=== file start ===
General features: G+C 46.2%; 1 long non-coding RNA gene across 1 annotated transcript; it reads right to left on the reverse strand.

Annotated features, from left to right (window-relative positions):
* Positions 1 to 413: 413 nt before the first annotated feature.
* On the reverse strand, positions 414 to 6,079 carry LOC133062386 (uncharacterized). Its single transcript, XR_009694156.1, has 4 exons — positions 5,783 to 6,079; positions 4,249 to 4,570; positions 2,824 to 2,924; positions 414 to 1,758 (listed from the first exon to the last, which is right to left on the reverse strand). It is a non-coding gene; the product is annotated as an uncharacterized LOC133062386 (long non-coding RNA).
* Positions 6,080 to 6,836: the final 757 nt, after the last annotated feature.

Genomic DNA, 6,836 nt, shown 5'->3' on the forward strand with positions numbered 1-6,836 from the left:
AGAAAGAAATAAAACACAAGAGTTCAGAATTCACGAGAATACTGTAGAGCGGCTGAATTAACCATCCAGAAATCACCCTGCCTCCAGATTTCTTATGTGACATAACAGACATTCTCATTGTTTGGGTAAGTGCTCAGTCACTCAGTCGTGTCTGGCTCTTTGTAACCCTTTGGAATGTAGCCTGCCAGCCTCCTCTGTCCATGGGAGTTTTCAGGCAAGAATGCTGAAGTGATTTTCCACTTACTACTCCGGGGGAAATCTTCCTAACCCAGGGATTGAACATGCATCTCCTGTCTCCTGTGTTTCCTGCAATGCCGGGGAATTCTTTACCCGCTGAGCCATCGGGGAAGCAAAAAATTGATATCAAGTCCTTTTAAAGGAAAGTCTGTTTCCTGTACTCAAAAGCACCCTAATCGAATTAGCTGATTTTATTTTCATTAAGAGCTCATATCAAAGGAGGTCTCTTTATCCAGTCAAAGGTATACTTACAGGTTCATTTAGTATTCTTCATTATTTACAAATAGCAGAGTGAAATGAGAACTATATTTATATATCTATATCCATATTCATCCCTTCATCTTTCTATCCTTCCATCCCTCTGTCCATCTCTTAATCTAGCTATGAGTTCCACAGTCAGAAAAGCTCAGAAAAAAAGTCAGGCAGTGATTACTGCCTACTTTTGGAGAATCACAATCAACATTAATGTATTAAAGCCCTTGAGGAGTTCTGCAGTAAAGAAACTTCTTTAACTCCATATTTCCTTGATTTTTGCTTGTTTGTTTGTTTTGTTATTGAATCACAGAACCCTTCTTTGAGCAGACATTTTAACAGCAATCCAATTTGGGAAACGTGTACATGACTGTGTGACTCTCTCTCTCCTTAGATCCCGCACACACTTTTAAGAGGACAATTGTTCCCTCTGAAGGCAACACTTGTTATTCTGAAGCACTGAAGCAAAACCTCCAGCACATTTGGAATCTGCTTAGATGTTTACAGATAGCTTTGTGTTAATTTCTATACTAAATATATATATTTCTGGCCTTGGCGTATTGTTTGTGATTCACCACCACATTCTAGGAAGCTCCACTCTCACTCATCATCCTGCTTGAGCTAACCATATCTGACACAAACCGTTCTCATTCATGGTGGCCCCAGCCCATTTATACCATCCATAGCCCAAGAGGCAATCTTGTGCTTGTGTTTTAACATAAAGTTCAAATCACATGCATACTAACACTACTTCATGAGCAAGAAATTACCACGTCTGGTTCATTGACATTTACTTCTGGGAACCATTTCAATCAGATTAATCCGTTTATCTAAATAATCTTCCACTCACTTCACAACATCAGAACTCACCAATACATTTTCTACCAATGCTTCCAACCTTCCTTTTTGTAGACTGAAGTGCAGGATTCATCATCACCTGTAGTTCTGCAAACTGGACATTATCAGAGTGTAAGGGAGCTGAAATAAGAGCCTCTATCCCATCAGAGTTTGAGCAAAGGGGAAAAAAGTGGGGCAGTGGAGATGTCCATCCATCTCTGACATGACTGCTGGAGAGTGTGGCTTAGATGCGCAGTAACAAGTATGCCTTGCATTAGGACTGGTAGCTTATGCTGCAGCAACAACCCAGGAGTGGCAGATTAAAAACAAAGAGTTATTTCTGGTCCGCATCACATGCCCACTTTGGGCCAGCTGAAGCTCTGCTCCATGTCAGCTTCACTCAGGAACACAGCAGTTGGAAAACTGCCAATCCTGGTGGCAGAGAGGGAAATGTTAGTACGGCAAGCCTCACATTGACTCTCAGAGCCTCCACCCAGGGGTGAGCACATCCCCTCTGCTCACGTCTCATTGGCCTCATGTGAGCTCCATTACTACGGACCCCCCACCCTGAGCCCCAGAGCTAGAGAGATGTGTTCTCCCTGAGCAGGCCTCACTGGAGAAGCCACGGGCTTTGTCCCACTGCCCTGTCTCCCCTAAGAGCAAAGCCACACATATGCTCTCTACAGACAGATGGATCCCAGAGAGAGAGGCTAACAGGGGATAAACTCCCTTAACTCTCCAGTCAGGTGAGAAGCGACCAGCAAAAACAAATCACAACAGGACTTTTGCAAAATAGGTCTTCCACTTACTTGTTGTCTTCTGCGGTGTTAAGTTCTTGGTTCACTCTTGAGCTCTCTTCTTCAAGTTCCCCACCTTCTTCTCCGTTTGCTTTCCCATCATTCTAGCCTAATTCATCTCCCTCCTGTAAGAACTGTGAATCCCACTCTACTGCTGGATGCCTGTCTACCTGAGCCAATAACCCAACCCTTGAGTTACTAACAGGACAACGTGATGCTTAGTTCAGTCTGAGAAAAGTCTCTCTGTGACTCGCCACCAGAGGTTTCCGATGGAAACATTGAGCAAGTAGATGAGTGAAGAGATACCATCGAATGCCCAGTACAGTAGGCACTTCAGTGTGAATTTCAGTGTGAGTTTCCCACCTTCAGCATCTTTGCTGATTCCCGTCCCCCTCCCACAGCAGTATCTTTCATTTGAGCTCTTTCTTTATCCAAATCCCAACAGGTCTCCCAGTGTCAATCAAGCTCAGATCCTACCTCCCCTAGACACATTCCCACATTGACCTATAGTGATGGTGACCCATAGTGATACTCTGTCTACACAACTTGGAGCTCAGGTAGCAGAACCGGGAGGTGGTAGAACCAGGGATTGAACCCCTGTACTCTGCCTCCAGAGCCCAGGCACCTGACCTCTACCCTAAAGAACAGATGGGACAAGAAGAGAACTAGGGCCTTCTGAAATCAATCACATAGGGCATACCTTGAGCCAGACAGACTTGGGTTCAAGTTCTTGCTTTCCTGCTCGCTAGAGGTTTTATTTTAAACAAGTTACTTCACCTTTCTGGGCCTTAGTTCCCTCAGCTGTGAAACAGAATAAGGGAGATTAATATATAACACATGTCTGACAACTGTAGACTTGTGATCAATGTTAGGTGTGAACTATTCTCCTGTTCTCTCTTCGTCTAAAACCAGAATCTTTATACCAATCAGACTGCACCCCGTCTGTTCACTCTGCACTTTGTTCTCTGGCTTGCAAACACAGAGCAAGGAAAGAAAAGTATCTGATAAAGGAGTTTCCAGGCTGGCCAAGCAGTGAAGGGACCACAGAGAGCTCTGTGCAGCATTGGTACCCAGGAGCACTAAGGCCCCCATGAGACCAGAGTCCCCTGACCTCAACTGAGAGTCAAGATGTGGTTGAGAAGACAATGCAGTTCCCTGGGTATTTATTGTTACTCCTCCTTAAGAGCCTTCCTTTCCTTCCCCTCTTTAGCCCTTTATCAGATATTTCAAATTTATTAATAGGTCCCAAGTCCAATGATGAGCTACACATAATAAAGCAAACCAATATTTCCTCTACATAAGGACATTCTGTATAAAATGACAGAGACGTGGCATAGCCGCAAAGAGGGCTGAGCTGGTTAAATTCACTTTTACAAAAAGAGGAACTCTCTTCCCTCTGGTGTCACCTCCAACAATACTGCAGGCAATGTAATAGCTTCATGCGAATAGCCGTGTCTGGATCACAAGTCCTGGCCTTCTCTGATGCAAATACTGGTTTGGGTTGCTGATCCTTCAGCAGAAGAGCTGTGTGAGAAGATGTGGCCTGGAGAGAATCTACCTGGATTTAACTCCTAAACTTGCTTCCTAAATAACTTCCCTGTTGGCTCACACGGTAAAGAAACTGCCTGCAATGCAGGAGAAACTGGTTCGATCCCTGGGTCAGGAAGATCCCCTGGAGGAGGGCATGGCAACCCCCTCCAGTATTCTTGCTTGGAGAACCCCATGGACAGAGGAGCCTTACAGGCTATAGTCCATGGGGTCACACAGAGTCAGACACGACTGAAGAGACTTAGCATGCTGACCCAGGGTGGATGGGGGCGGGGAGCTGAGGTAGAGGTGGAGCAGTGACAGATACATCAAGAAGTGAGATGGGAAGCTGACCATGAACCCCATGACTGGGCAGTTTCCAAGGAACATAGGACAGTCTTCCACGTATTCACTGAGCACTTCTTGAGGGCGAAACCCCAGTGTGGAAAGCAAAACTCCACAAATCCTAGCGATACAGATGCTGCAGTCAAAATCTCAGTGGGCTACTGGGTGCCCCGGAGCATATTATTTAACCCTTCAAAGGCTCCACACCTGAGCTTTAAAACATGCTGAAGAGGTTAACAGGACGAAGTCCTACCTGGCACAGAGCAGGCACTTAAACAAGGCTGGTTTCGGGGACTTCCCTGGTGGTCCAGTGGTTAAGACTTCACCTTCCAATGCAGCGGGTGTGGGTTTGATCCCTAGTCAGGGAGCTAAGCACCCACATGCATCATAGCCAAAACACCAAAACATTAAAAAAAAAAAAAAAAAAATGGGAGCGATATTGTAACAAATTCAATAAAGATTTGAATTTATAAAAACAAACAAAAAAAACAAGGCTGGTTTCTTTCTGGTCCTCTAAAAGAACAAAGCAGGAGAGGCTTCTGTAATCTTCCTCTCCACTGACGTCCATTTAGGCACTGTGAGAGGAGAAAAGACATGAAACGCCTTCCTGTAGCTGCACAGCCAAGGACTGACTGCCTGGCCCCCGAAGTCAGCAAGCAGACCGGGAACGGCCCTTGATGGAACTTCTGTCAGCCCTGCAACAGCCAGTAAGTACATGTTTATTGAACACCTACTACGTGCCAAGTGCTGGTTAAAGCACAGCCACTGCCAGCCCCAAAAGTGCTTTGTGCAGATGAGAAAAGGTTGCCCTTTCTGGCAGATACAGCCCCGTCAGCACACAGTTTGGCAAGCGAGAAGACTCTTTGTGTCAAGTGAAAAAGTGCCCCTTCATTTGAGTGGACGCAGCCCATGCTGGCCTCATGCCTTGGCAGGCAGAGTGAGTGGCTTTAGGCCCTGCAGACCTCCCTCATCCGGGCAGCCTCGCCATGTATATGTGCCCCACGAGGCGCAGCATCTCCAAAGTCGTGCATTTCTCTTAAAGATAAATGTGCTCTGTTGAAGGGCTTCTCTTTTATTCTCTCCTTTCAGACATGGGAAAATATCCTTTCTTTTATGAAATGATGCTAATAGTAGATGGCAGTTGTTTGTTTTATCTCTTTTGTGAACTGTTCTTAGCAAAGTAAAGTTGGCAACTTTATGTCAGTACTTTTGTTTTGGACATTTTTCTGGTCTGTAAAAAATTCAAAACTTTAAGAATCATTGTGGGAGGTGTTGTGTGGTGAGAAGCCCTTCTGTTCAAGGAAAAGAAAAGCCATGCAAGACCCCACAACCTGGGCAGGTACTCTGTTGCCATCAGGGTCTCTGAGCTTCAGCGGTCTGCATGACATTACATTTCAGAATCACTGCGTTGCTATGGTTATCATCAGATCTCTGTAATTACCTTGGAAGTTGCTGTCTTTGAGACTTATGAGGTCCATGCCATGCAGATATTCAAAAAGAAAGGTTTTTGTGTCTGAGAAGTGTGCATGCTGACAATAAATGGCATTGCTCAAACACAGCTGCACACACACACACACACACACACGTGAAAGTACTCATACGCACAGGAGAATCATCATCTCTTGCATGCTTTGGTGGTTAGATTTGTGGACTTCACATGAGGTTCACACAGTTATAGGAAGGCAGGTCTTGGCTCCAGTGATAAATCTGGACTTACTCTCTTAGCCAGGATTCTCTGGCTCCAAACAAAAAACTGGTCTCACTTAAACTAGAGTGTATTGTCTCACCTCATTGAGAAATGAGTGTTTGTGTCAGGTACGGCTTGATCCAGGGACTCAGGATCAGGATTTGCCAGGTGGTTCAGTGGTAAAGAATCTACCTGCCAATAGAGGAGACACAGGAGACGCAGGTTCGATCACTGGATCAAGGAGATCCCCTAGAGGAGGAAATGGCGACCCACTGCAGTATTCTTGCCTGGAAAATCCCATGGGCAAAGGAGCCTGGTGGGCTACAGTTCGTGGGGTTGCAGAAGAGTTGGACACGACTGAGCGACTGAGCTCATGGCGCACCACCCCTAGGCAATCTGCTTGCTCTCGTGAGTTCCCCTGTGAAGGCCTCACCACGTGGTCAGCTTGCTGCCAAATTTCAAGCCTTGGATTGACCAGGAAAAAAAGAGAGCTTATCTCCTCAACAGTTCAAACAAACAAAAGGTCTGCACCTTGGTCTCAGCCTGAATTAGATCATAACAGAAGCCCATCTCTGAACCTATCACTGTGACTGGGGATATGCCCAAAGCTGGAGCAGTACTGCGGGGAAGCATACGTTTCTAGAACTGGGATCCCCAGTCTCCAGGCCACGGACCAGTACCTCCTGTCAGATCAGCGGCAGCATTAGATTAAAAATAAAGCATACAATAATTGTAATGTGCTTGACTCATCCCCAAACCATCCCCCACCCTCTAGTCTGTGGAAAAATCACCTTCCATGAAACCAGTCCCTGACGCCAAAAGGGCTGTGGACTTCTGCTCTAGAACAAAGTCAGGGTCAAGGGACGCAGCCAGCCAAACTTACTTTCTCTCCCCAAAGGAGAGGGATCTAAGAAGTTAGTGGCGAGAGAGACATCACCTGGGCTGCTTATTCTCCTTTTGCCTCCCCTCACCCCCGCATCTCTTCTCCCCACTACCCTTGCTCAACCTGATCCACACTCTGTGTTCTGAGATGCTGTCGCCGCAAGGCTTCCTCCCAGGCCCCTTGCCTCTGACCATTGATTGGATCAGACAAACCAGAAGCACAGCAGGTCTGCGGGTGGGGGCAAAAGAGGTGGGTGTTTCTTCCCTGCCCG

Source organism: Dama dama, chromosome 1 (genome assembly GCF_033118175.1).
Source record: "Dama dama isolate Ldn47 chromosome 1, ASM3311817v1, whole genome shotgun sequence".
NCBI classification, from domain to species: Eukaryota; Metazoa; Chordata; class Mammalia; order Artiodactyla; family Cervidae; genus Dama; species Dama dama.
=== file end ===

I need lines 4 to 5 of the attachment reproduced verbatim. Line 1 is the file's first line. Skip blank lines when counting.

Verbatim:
* On the reverse strand, positions 414 to 6,079 carry LOC133062386 (uncharacterized). Its single transcript, XR_009694156.1, has 4 exons — positions 5,783 to 6,079; positions 4,249 to 4,570; positions 2,824 to 2,924; positions 414 to 1,758 (listed from the first exon to the last, which is right to left on the reverse strand). It is a non-coding gene; the product is annotated as an uncharacterized LOC133062386 (long non-coding RNA).
* Positions 6,080 to 6,836: the final 757 nt, after the last annotated feature.